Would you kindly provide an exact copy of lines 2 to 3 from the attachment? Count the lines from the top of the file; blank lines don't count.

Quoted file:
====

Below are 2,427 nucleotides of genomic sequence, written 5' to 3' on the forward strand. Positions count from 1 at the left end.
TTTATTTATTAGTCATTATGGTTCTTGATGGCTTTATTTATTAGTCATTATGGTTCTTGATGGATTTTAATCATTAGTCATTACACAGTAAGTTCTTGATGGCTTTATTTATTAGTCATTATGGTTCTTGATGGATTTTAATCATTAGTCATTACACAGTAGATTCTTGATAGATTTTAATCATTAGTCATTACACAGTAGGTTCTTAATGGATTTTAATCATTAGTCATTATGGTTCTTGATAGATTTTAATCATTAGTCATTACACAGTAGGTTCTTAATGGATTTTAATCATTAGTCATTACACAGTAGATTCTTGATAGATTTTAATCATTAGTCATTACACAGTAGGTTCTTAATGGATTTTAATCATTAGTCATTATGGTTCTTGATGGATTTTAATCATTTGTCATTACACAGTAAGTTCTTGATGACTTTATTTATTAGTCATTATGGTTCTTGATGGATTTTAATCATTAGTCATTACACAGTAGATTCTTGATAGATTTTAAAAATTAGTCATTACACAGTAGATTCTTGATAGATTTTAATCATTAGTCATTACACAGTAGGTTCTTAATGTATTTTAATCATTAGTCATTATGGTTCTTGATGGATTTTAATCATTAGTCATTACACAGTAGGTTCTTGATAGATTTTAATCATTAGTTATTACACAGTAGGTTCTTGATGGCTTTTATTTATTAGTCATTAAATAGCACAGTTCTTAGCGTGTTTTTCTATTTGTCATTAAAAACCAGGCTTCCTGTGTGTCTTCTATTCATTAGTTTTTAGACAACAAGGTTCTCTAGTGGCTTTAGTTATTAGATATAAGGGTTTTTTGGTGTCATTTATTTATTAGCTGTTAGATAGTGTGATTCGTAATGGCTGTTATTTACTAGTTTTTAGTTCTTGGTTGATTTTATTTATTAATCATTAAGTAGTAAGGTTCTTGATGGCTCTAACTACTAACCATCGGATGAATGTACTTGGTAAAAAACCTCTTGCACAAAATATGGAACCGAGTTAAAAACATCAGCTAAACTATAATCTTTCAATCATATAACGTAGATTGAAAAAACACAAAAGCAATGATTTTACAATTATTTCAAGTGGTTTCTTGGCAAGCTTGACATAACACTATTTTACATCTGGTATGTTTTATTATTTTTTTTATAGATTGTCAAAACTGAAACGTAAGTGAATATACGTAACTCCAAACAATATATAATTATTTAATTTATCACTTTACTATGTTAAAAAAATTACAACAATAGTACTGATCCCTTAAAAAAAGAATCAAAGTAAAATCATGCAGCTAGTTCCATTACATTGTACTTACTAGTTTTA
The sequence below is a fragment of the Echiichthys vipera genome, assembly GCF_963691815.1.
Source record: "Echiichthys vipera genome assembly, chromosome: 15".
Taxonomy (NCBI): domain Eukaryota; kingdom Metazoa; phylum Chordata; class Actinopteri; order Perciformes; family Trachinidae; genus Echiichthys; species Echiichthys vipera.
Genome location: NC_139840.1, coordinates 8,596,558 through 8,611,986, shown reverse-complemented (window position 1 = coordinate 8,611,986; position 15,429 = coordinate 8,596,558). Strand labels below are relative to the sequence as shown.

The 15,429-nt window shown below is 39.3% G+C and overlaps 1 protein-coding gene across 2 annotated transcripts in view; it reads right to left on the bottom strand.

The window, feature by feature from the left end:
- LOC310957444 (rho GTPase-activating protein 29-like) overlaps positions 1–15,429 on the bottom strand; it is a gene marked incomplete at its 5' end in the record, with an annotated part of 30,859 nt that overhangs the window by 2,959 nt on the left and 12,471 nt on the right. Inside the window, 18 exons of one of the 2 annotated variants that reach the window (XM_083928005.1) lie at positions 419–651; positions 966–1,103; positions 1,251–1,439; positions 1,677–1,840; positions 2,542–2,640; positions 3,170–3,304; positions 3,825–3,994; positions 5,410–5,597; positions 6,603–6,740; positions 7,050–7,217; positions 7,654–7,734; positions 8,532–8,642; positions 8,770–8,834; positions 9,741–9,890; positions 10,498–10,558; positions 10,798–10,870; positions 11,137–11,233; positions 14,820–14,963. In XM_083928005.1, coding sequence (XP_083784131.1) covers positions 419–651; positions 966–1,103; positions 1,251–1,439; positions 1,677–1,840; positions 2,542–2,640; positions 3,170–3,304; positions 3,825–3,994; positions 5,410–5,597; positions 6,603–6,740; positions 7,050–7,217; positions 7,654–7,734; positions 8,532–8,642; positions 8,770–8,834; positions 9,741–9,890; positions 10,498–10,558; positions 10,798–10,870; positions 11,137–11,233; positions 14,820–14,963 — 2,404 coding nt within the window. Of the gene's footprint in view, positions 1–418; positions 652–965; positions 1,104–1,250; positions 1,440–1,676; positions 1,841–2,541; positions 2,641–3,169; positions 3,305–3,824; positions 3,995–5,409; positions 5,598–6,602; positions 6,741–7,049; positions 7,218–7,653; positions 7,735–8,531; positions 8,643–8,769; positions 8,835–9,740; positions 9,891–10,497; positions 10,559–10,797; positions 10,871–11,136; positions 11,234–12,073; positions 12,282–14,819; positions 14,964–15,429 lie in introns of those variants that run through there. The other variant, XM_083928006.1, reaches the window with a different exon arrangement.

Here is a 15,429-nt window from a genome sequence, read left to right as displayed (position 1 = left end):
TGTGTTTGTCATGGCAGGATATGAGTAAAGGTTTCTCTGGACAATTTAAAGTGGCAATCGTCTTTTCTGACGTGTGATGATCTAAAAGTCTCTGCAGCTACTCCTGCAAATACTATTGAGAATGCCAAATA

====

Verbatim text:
TTTATTTATTAGTCATTATGGTTCTTGATGGCTTTATTTATTAGTCATTATGGTTCTTGATGGATTTTAATCATTAGTCATTACACAGTAAGTTCTTGATGGCTTTATTTATTAGTCATTATGGTTCTTGATGGATTTTAATCATTAGTCATTACACAGTAGATTCTTGATAGATTTTAATCATTAGTCATTACACAGTAGGTTCTTAATGGATTTTAATCATTAGTCATTATGGTTCTTGATAGATTTTAATCATTAGTCATTACACAGTAGGTTCTTAATGGATTTTAATCATTAGTCATTACACAGTAGATTCTTGATAGATTTTAATCATTAGTCATTACACAGTAGGTTCTTAATGGATTTTAATCATTAGTCATTATGGTTCTTGATGGATTTTAATCATTTGTCATTACACAGTAAGTTCTTGATGACTTTATTTATTAGTCATTATGGTTCTTGATGGATTTTAATCATTAGTCATTACACAGTAGATTCTTGATAGATTTTAAAAATTAGTCATTACACAGTAGATTCTTGATAGATTTTAATCATTAGTCATTACACAGTAGGTTCTTAATGTATTTTAATCATTAGTCATTATGGTTCTTGATGGATTTTAATCATTAGTCATTACACAGTAGGTTCTTGATAGATTTTAATCATTAGTTATTACACAGTAGGTTCTTGATGGCTTTTATTTATTAGTCATTAAATAGCACAGTTCTTAGCGTGTTTTTCTATTTGTCATTAAAAACCAGGCTTCCTGTGTGTCTTCTATTCATTAGTTTTTAGACAACAAGGTTCTCTAGTGGCTTTAGTTATTAGATATAAGGGTTTTTTGGTGTCATTTATTTATTAGCTGTTAGATAGTGTGATTCGTAATGGCTGTTATTTACTAGTTTTTAGTTCTTGGTTGATTTTATTTATTAATCATTAAGTAGTAAGGTTCTTGATGGCTCTAACTACTAACCATCGGATGAATGTACTTGGTAAAAAACCTCTTGCACAAAATATGGAACCGAGTTAAAAACATCAGCTAAACTATAATCTTTCAATCATATAACGTAGATTGAAAAAACACAAAAGCAATGATTTTACAATTATTTCAAGTGGTTTCTTGGCAAGCTTGACATAACACTATTTTACATCTGGTATGTTTTATTATTTTTTTTATAGATTGTCAAAACTGAAACGTAAGTGAATATACGTAACTCCAAACAATATATAATTATTTAATTTATCACTTTACTATGTTAAAAAAATTACAACAATAGTACTGATCCCTTAAAAAAAGAATCAAAGTAAAATCATGCAGCTAGTTCCATTACATTGTACTTACTAGTTTTA
The sequence below is a fragment of the Echiichthys vipera genome, assembly GCF_963691815.1.